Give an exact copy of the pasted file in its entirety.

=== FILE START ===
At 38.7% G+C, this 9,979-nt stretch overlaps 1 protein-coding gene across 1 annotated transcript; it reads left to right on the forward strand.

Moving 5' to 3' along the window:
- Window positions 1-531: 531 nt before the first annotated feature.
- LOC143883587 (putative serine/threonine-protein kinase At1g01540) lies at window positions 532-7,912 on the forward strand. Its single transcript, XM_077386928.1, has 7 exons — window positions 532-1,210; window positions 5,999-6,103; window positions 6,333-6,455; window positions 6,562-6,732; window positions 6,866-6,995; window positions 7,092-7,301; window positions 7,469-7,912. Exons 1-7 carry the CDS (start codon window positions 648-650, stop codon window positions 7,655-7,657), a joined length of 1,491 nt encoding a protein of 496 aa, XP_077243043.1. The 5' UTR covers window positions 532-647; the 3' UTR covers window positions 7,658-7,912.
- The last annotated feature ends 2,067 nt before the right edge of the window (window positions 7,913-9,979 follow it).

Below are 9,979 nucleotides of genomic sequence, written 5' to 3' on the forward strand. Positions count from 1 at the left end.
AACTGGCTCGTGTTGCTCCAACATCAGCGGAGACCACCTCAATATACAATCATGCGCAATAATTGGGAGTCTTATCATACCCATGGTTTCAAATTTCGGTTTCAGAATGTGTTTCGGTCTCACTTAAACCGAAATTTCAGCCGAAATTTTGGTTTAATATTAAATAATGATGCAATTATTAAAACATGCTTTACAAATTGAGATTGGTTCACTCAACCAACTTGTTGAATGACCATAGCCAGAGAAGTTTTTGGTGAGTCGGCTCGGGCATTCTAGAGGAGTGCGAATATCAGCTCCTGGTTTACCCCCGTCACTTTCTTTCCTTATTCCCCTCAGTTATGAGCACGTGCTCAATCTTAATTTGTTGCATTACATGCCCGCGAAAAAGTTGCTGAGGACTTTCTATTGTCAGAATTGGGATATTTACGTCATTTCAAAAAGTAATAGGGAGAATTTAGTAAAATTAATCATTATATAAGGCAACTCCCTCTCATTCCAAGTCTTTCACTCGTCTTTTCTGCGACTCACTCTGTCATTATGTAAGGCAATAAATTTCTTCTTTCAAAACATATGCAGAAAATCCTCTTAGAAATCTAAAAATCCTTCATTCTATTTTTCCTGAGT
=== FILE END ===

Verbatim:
At 38.7% G+C, this 9,979-nt stretch overlaps 1 protein-coding gene across 1 annotated transcript; it reads left to right on the forward strand.

Moving 5' to 3' along the window:
- Window positions 1-531: 531 nt before the first annotated feature.
- LOC143883587 (putative serine/threonine-protein kinase At1g01540) lies at window positions 532-7,912 on the forward strand. Its single transcript, XM_077386928.1, has 7 exons — window positions 532-1,210; window positions 5,999-6,103; window positions 6,333-6,455; window positions 6,562-6,732; window positions 6,866-6,995; window positions 7,092-7,301; window positions 7,469-7,912. Exons 1-7 carry the CDS (start codon window positions 648-650, stop codon window positions 7,655-7,657), a joined length of 1,491 nt encoding a protein of 496 aa, XP_077243043.1. The 5' UTR covers window positions 532-647; the 3' UTR covers window positions 7,658-7,912.
- The last annotated feature ends 2,067 nt before the right edge of the window (window positions 7,913-9,979 follow it).

Below are 9,979 nucleotides of genomic sequence, written 5' to 3' on the forward strand. Positions count from 1 at the left end.
AACTGGCTCGTGTTGCTCCAACATCAGCGGAGACCACCTCAATATACAATCATGCGCAATAATTGGGAGTCTTATCATACCCATGGTTTCAAATTTCGGTTTCAGAATGTGTTTCGGTCTCACTTAAACCGAAATTTCAGCCGAAATTTTGGTTTAATATTAAATAATGATGCAATTATTAAAACATGCTTTACAAATTGAGATTGGTTCACTCAACCAACTTGTTGAATGACCATAGCCAGAGAAGTTTTTGGTGAGTCGGCTCGGGCATTCTAGAGGAGTGCGAATATCAGCTCCTGGTTTACCCCCGTCACTTTCTTTCCTTATTCCCCTCAGTTATGAGCACGTGCTCAATCTTAATTTGTTGCATTACATGCCCGCGAAAAAGTTGCTGAGGACTTTCTATTGTCAGAATTGGGATATTTACGTCATTTCAAAAAGTAATAGGGAGAATTTAGTAAAATTAATCATTATATAAGGCAACTCCCTCTCATTCCAAGTCTTTCACTCGTCTTTTCTGCGACTCACTCTGTCATTATGTAAGGCAATAAATTTCTTCTTTCAAAACATATGCAGAAAATCCTCTTAGAAATCTAAAAATCCTTCATTCTATTTTTCCTGAGT